Indonesia has given Australian police access to terrorist plans seized from an al-Qaida-linked Islamic militant group blamed for the deadly Bali bombings, Australian Federal Police chief Commissioner Mick Keelty said Monday.
"We now ... have a better understanding of Jemaah Islamiyah than what we ever had," Keelty told a counterterrorism conference in Sydney. "We now have ... access to some of their plans (and) ... the future plans that they had in place," he added.
Keelty said the plans were highly detailed, featuring sophisticated intelligence and surveillance of targets.
"There is a considerable amount of planning (that) goes into operations that are taking place and we've got to make sure we are equal to those sort of plans by the terrorists," he said.
Keelty did not disclose any of the group's potential targets.
Bombs blamed on Jemaah Islamiyah ripped through two nightclubs on the Indonesian resort island of Bali in October 2002, killing 202 people including 88 Australians. The group has been blamed for three other major bombings targeting Westerners in Indonesia since then.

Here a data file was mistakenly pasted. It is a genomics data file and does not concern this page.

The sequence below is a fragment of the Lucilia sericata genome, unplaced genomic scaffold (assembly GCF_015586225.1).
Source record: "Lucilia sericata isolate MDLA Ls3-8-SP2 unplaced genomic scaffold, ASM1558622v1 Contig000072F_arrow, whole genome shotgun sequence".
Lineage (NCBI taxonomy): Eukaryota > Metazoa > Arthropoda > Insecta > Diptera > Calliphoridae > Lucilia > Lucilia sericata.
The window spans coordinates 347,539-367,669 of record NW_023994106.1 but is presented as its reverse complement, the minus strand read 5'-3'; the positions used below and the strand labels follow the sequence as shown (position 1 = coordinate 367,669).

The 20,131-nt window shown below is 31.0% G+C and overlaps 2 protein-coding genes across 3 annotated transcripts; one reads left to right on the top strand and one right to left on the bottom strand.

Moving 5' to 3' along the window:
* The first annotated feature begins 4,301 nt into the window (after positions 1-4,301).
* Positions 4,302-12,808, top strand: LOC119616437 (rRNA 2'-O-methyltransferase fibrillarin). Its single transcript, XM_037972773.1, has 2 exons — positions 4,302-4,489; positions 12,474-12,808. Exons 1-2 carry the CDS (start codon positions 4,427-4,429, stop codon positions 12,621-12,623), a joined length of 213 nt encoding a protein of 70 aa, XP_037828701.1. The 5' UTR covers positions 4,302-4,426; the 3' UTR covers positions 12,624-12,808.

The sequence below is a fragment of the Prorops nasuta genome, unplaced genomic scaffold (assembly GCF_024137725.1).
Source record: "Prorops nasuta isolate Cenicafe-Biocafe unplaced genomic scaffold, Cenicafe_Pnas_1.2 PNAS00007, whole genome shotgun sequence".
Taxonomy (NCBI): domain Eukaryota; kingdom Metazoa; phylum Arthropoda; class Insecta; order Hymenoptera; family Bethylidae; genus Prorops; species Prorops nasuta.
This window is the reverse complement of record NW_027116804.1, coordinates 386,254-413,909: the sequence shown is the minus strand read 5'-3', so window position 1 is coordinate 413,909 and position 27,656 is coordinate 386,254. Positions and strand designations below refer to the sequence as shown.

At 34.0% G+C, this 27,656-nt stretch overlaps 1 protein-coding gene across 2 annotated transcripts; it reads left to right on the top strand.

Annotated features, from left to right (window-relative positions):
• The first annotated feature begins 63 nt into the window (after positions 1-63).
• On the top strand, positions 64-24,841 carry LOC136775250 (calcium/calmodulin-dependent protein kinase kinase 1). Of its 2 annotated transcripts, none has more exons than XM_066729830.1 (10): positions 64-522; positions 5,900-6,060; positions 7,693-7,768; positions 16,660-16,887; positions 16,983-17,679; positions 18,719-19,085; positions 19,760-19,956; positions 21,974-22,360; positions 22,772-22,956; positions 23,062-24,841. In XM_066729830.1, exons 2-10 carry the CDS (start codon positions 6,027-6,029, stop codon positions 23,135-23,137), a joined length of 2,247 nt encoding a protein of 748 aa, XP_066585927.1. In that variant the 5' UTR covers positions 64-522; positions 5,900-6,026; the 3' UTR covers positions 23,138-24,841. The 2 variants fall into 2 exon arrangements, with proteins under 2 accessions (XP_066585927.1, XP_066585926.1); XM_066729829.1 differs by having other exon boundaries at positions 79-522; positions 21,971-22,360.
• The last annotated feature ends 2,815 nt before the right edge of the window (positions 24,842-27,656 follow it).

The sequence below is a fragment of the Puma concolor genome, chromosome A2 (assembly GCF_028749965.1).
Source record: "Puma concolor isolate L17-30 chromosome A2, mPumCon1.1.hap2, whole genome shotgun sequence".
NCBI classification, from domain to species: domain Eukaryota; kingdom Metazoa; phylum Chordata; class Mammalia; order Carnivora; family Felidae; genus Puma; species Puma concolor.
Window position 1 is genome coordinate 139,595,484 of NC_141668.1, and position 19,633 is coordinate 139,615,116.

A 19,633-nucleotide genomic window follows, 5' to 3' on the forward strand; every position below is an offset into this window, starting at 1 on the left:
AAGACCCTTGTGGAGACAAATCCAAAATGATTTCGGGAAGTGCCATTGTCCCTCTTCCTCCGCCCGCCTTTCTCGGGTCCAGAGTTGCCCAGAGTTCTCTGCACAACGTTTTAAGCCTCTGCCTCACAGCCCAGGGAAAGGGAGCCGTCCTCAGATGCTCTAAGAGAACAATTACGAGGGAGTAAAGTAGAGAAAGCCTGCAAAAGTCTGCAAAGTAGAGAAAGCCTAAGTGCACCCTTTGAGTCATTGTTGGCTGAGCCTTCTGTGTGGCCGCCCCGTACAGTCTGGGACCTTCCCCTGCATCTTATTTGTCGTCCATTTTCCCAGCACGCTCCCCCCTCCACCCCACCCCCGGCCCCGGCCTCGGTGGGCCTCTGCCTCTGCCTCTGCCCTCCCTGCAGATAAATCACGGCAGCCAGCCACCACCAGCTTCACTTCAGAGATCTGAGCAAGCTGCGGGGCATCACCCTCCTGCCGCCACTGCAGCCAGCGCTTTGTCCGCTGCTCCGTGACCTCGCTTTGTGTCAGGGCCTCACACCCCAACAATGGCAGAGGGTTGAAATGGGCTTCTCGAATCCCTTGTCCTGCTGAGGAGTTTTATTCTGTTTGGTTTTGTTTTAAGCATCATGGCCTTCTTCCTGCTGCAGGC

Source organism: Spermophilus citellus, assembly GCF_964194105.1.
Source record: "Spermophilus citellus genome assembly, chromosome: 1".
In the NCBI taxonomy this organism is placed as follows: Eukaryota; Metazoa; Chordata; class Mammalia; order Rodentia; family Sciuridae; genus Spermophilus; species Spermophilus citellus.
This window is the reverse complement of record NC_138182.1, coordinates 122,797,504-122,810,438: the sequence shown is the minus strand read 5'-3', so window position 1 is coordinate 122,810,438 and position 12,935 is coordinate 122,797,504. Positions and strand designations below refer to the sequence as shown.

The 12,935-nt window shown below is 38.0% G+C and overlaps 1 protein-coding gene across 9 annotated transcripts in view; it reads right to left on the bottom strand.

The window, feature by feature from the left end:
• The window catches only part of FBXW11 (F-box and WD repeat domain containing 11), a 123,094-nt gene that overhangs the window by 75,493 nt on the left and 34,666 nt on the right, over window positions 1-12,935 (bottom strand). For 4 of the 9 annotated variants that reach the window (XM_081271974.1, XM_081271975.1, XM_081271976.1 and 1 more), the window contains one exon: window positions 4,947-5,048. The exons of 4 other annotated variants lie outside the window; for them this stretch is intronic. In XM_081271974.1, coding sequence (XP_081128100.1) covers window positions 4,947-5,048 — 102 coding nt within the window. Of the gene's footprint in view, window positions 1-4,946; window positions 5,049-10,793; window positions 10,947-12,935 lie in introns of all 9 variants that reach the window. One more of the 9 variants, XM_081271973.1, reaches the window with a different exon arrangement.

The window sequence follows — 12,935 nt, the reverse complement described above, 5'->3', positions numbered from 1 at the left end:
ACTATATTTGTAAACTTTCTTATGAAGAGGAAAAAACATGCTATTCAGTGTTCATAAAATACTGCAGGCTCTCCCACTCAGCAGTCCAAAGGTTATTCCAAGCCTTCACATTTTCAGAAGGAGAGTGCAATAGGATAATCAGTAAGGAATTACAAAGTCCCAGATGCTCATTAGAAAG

Keelty's comments came after a video was aired last week in which a masked man believed to be key Jemaah Islamiyah leader Noordin Mohamad Top threatened attacks against Australia, the United States, Britain and Italy.
The video was among several seized recently from Top's hastily abandoned safehouse in Indonesia's Central Java province. It was not clear if the plans Keelty referred to were recovered at the same time.
"As long as you keep your troops in Iraq and Afghanistan and intimidate Muslim people, you will feel our intimidation and our terror," the man believed to be Noordin said in the video.
Earlier this month, elite counterterror police killed Noordin's right-hand man, fellow Malaysian Azahari bin Husin.
Azahari was believed to be Jemaah Islamiyah's top bomb-making expert and the discovery of more than 30 explosives in his hide-out raised concerns that the group may have been planning more terror strikes. I.L.
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